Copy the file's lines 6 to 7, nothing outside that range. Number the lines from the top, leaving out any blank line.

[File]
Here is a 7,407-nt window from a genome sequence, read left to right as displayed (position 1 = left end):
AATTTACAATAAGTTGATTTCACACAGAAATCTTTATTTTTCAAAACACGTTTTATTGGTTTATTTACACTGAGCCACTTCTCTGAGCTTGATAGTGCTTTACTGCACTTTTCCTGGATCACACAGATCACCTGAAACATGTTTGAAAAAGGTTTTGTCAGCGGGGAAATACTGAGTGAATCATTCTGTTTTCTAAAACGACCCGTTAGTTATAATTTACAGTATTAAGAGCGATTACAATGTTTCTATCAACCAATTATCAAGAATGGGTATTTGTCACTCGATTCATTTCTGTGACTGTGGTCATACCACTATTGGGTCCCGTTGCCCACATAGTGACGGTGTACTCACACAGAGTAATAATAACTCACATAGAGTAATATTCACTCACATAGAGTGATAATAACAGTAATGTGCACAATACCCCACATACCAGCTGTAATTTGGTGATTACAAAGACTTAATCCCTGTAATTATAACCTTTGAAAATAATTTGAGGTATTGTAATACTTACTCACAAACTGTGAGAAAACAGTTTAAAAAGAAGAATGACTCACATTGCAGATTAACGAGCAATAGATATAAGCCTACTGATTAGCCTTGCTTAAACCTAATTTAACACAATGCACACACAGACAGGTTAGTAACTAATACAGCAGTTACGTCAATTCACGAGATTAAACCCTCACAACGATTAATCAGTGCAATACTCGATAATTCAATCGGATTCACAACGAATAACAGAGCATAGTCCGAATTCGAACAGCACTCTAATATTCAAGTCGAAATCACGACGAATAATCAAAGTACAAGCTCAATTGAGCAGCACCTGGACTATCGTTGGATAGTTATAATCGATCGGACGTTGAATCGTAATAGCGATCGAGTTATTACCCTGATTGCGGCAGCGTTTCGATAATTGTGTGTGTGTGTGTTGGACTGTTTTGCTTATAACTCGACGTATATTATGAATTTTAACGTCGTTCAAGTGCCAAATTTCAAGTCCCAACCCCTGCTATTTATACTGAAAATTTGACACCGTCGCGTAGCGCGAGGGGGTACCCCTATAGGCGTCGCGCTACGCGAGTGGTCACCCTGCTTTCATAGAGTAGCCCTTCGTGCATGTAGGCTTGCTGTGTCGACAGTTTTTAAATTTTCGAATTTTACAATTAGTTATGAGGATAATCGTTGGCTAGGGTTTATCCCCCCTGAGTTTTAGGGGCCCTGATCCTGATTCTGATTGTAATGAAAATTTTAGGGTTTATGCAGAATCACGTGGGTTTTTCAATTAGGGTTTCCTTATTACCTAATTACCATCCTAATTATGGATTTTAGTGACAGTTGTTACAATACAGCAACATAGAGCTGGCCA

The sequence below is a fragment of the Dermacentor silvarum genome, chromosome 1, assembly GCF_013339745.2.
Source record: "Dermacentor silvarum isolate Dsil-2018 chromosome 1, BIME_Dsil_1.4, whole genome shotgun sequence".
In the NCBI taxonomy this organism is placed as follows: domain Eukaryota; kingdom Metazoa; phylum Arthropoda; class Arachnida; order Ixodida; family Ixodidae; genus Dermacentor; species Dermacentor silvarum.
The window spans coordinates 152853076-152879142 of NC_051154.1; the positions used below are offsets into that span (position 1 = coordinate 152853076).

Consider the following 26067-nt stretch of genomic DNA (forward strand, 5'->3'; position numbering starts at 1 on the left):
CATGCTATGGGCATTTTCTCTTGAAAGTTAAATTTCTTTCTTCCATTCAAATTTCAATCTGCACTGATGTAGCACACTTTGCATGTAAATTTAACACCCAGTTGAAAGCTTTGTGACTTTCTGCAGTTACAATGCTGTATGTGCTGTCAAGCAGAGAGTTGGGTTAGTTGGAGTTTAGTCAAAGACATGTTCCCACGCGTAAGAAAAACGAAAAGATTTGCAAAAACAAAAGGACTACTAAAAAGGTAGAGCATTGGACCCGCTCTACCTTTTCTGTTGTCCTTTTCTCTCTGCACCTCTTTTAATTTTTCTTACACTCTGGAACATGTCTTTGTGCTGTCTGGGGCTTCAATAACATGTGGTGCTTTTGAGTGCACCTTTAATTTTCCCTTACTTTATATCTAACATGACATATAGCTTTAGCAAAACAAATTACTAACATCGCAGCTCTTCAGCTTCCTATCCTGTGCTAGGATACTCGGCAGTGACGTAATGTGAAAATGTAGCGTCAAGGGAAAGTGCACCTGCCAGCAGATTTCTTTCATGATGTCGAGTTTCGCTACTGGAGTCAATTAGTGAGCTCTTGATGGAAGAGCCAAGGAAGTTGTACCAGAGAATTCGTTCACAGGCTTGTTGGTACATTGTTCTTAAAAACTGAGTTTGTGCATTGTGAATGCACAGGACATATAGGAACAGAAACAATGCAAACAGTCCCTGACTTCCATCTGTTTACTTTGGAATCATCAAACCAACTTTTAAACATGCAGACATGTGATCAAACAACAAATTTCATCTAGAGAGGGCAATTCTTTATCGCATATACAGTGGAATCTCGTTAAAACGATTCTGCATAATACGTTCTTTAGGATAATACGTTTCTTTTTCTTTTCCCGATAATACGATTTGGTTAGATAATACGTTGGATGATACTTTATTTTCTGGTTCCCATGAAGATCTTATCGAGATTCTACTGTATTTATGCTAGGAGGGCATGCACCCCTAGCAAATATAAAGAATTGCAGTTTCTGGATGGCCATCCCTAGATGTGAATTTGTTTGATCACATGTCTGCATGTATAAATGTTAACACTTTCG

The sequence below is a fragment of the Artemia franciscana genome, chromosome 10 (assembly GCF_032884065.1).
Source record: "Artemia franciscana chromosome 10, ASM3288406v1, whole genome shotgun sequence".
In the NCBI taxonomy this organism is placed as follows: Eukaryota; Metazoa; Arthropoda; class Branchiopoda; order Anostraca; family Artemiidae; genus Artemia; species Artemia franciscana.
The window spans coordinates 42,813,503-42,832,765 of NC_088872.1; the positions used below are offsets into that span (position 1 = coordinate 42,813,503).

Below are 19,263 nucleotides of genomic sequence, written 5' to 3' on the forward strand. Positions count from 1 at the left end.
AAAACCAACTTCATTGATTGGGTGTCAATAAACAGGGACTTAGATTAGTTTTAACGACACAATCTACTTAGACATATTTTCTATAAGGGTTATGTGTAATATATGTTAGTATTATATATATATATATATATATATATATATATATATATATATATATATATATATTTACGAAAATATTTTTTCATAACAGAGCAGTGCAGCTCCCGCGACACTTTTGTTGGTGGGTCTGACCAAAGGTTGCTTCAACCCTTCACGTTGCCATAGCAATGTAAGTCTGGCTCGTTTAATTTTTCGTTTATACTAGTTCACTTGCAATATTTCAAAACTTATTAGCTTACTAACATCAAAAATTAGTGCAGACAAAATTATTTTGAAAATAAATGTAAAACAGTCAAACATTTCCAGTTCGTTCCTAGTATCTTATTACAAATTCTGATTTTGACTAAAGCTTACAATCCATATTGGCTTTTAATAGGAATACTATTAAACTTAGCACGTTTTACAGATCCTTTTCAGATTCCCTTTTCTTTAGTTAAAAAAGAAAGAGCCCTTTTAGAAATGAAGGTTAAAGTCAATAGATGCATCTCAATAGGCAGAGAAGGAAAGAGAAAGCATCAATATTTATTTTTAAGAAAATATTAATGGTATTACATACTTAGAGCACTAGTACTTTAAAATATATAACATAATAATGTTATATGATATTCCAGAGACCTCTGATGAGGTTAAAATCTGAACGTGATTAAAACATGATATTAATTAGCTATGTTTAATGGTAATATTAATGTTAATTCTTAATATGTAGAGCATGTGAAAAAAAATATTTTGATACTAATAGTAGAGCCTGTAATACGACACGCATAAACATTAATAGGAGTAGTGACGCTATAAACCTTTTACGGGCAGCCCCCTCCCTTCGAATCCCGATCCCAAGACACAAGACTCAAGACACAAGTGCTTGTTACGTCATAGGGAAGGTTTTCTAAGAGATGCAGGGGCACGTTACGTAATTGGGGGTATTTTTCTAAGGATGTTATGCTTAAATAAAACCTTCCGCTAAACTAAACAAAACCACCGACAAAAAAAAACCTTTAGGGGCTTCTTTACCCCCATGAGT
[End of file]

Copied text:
The window spans coordinates 152853076-152879142 of NC_051154.1; the positions used below are offsets into that span (position 1 = coordinate 152853076).

Consider the following 26067-nt stretch of genomic DNA (forward strand, 5'->3'; position numbering starts at 1 on the left):